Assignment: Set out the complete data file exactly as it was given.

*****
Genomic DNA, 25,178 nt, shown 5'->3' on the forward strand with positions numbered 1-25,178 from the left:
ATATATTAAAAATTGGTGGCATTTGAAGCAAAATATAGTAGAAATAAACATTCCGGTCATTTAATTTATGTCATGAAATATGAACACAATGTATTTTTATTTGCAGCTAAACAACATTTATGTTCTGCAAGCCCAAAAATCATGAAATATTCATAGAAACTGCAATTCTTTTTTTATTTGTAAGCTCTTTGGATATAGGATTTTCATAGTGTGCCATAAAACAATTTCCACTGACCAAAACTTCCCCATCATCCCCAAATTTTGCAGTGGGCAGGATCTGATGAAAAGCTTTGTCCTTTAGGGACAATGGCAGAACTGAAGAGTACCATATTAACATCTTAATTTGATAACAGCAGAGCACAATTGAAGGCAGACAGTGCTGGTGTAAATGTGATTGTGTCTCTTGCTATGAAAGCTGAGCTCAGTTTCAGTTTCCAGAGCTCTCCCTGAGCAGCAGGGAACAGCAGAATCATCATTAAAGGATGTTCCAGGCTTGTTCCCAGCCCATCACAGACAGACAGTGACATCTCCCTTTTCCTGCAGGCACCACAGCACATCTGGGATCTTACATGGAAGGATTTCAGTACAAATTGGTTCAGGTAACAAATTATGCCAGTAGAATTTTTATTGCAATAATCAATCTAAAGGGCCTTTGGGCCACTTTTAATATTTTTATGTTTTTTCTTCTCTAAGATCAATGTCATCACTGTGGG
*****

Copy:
Genomic DNA, 25,178 nt, shown 5'->3' on the forward strand with positions numbered 1-25,178 from the left:
ATATATTAAAAATTGGTGGCATTTGAAGCAAAATATAGTAGAAATAAACATTCCGGTCATTTAATTTATGTCATGAAATATGAACACAATGTATTTTTATTTGCAGCTAAACAACATTTATGTTCTGCAAGCCCAAAAATCATGAAATATTCATAGAAACTGCAATTCTTTTTTTATTTGTAAGCTCTTTGGATATAGGATTTTCATAGTGTGCCATAAAACAATTTCCACTGACCAAAACTTCCCCATCATCCCCAAATTTTGCAGTGGGCAGGATCTGATGAAAAGCTTTGTCCTTTAGGGACAATGGCAGAACTGAAGAGTACCATATTAACATCTTAATTTGATAACAGCAGAGCACAATTGAAGGCAGACAGTGCTGGTGTAAATGTGATTGTGTCTCTTGCTATGAAAGCTGAGCTCAGTTTCAGTTTCCAGAGCTCTCCCTGAGCAGCAGGGAACAGCAGAATCATCATTAAAGGATGTTCCAGGCTTGTTCCCAGCCCATCACAGACAGACAGTGACATCTCCCTTTTCCTGCAGGCACCACAGCACATCTGGGATCTTACATGGAAGGATTTCAGTACAAATTGGTTCAGGTAACAAATTATGCCAGTAGAATTTTTATTGCAATAATCAATCTAAAGGGCCTTTGGGCCACTTTTAATATTTTTATGTTTTTTCTTCTCTAAGATCAATGTCATCACTGTGGG